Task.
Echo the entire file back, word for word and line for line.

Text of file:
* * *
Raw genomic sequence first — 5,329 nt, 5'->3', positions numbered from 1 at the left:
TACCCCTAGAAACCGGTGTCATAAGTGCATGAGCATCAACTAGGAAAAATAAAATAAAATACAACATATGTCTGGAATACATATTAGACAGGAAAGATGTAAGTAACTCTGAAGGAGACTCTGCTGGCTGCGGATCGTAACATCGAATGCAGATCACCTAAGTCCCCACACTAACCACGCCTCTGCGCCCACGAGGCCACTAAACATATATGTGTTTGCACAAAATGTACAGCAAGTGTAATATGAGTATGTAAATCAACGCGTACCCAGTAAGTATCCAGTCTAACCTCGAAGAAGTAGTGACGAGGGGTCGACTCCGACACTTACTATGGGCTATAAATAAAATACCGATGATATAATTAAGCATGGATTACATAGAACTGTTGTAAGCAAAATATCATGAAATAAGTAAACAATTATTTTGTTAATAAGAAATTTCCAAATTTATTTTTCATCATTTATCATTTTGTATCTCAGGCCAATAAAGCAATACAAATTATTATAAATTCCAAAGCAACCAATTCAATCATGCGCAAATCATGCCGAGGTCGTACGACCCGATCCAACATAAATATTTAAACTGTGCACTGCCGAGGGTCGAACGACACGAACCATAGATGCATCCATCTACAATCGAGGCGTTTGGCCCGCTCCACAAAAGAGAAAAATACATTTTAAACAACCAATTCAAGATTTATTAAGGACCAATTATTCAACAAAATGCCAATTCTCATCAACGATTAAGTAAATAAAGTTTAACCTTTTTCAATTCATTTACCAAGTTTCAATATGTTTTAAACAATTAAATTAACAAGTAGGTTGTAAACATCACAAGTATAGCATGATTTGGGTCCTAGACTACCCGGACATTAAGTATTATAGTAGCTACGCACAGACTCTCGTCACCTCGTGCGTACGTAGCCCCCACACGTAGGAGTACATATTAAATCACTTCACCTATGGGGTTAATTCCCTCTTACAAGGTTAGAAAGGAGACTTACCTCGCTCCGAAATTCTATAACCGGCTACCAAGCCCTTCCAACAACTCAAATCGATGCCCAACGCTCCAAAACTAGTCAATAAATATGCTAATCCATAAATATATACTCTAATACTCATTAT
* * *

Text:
Raw genomic sequence first — 5,329 nt, 5'->3', positions numbered from 1 at the left:
TACCCCTAGAAACCGGTGTCATAAGTGCATGAGCATCAACTAGGAAAAATAAAATAAAATACAACATATGTCTGGAATACATATTAGACAGGAAAGATGTAAGTAACTCTGAAGGAGACTCTGCTGGCTGCGGATCGTAACATCGAATGCAGATCACCTAAGTCCCCACACTAACCACGCCTCTGCGCCCACGAGGCCACTAAACATATATGTGTTTGCACAAAATGTACAGCAAGTGTAATATGAGTATGTAAATCAACGCGTACCCAGTAAGTATCCAGTCTAACCTCGAAGAAGTAGTGACGAGGGGTCGACTCCGACACTTACTATGGGCTATAAATAAAATACCGATGATATAATTAAGCATGGATTACATAGAACTGTTGTAAGCAAAATATCATGAAATAAGTAAACAATTATTTTGTTAATAAGAAATTTCCAAATTTATTTTTCATCATTTATCATTTTGTATCTCAGGCCAATAAAGCAATACAAATTATTATAAATTCCAAAGCAACCAATTCAATCATGCGCAAATCATGCCGAGGTCGTACGACCCGATCCAACATAAATATTTAAACTGTGCACTGCCGAGGGTCGAACGACACGAACCATAGATGCATCCATCTACAATCGAGGCGTTTGGCCCGCTCCACAAAAGAGAAAAATACATTTTAAACAACCAATTCAAGATTTATTAAGGACCAATTATTCAACAAAATGCCAATTCTCATCAACGATTAAGTAAATAAAGTTTAACCTTTTTCAATTCATTTACCAAGTTTCAATATGTTTTAAACAATTAAATTAACAAGTAGGTTGTAAACATCACAAGTATAGCATGATTTGGGTCCTAGACTACCCGGACATTAAGTATTATAGTAGCTACGCACAGACTCTCGTCACCTCGTGCGTACGTAGCCCCCACACGTAGGAGTACATATTAAATCACTTCACCTATGGGGTTAATTCCCTCTTACAAGGTTAGAAAGGAGACTTACCTCGCTCCGAAATTCTATAACCGGCTACCAAGCCCTTCCAACAACTCAAATCGATGCCCAACGCTCCAAAACTAGTCAATAAATATGCTAATCCATAAATATATACTCTAATACTCATTAT